The noetic-noematic relationship also illustrates the argument that humans are "being-in-the-world" and therefore cannot encounter a thing transcendently (Garza & Landrum, 2012). The phrase, "being-in-the-world" is a Heideggerian idea that simply means we can never encounter the world without our consciousness. To encounter something transcendentally is often described as knowing what the thing 'really is,' meaning outside of our consciousness.  Husserl and Heidegger argue that this transcendental perspective is impossible to obtain and that consequently, the world always appears to us subjectively through the use of our consciousness. Therefore, the noetic-noematic relationship that is fundamental in phenomenology describes the inescapable cycle of the intentionality, projects, or horizons of our consciousness influencing the ways in which our personal world reveals its meaning to us.

 

In order to analyze the cyclical relationship between consciousness and the world, a rigorous method, outlined by Giorgi (2009), is used. The first step is simply to read and re-read the data in order to gain an understanding of it as a whole. In phenomenology, data is a participant's descriptive account of their experience of the phenomena and is often in written form. The second step requires the researcher to divide the data into 'meaning units,' in places where there are significant shifts in the meaning. Dividing the data gives the researcher a practical way to organize and analyze the data in the third step. The third step is to transform the meaning units. This step is the heart of the phenomenological method and involves illuminating the intentionality and horizons of consciousness necessary to reveal the world with particular meanings. The purpose of identifying the participant's intentionality, or noesis, and the ultimate purpose of partaking in phenomenological research, is to answer the research question, "What is this phenomena?"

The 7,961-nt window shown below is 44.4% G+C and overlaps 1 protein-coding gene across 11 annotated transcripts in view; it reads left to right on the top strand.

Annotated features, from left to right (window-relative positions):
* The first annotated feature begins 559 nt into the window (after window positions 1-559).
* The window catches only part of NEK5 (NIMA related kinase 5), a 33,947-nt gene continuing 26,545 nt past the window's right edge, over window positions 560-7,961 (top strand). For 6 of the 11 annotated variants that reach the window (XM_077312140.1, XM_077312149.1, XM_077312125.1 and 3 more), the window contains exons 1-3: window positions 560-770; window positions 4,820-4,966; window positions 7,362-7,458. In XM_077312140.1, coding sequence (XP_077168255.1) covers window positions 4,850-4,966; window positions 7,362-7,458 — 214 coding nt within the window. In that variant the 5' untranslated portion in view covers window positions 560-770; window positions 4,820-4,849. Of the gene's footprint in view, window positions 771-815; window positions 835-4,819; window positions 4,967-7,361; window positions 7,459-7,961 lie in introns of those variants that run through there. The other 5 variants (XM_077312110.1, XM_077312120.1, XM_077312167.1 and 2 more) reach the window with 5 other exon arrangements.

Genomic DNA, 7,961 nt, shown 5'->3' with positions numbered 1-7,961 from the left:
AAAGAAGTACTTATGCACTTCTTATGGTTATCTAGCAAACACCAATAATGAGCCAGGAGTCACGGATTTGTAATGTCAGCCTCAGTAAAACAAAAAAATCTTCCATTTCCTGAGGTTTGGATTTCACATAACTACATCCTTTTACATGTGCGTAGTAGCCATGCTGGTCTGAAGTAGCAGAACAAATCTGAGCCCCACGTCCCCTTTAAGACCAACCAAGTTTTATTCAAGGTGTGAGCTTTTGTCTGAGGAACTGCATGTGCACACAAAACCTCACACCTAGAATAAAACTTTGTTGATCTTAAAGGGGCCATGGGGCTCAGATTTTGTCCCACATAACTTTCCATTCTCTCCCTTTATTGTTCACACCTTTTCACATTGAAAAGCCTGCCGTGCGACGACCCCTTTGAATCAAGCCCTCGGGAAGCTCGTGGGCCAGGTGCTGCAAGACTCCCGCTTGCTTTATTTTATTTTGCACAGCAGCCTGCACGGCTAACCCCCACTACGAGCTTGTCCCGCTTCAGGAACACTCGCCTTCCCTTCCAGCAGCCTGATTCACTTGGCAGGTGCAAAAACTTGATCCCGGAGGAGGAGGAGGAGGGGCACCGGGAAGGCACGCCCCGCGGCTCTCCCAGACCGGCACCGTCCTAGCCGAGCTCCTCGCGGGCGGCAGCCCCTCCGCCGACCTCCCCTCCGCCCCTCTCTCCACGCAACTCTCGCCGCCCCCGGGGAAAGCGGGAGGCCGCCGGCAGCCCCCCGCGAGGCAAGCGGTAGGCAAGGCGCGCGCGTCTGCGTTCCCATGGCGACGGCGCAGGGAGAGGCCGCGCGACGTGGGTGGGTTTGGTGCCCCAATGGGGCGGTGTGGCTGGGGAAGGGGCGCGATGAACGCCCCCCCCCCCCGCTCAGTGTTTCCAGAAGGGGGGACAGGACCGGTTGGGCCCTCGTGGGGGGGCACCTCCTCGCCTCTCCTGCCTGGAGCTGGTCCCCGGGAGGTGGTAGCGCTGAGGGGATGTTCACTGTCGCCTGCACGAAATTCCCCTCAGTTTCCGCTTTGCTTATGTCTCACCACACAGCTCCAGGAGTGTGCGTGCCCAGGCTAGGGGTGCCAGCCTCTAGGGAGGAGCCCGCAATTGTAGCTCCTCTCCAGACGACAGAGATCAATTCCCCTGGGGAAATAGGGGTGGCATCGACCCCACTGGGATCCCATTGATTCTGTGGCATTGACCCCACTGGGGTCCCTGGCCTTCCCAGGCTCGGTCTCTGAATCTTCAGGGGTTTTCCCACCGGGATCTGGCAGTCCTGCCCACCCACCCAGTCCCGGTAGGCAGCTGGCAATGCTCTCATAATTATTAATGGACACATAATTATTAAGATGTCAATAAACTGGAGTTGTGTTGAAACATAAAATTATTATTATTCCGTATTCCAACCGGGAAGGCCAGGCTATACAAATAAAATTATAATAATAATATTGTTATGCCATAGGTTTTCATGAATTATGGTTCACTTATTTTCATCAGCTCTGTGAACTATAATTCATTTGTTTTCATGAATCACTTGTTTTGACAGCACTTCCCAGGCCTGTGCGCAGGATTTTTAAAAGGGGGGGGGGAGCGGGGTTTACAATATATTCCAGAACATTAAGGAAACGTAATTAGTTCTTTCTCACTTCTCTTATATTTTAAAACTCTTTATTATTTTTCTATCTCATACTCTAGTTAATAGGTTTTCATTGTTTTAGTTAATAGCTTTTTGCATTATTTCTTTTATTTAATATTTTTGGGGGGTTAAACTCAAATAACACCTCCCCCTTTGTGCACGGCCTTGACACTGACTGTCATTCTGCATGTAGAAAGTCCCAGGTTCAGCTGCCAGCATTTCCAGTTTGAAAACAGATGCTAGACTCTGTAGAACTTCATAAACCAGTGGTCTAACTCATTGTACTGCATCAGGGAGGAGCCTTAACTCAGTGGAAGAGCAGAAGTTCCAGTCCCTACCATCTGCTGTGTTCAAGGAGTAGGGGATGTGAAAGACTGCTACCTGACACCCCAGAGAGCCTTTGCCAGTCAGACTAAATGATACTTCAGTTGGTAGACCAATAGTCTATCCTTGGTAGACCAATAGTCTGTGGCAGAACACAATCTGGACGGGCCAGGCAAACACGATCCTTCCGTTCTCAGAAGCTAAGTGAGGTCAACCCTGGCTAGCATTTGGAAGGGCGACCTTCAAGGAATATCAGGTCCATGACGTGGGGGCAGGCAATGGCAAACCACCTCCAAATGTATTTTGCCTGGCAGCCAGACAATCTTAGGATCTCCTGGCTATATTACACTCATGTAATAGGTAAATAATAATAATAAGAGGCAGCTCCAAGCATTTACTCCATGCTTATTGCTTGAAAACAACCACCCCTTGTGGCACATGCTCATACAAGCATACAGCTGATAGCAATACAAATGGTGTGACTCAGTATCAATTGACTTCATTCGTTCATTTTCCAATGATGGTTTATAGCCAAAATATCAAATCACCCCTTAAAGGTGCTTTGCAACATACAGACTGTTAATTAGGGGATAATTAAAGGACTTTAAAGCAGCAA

In order to answer this question and transform the data, the researcher must first participate in the 'epoche' which involves 'bracketing' or putting into suspension the presumption of their transcendence. Participating in the epoche involves putting aside the questions of "Is that how it really happened?" or "Is the participant remembering the situation correctly?" and instead analyzing how the situation was experienced. The 'truth' of the description is irrelevant for phenomenological research because it does not conflict with the analysis of consciousness and what the phenomenon was for the particular person. Idhe (1986) outlines the general attitude the researcher must hold while transforming the data. He points to the necessity of attending to the experience as experienced, describing rather than explaining the data, and 'horizontalizing' rather than creating an importance hierarchy while analyzing. It is also important for the phenomenologist to empathically analyze the data while magnifying and amplifying the descriptions provided.

 

Free imaginative variation is used in addition to magnification and amplification to move from the particularly description data to a more universal essence of the phenomenon in order to answer the research question. In order to engage in free imaginative variation, the researcher mentally removes an identified characteristic of the phenomenon in order to see if it is in fact essential to the experience. If by removing the characteristic the experience is essentially altered, that particular aspect of the phenomenon can be identified as an essential part of what it means to experience the phenomenon (Giorgi 2009). After the data has been transformed, a situated structure is created in which the translated meaning units and their interactions are outlined to answer the guiding question of "What is this phenomenon?"

 

Phenomenology is a method of psychological research that sheds light on another dimension of phenomena that is not addressed using quantitative methods. Just as quantitative methods of research are limited in the questions they can ask and answer, qualitative methods and phenomenology is limited to researching human experiences as they are present consciously. Therefore, phenomenology is not a replacement or opposing perspective of quantitative methods, but rather works in conjunction with other methods of research to more fully illuminate psychological phenomena.

 

Works Cited

Garza, G. & Landrum, B (2012). Mending fences: Defining the domains of quantitative and qualitative research. Unpublished manuscript.

Giorgi, A. (2009). The descriptive phenomenological method in psychology. Pittsburgh: Duquesne University Press.

Ihde, D. (1986). Indians and the elephant: Phenomena and the phenomenological reductions. In Experimental phenomenology: An introduction (pp. 29-54). Albany, NY: SUNY Press.

Polkinghorne, D. E. (1989). Phenomenological research methods. In R. S. Valle and S. Halling (Eds.), Existential-phenomenological perspectives in psychology (pp.41-60). New York: Plenum Press.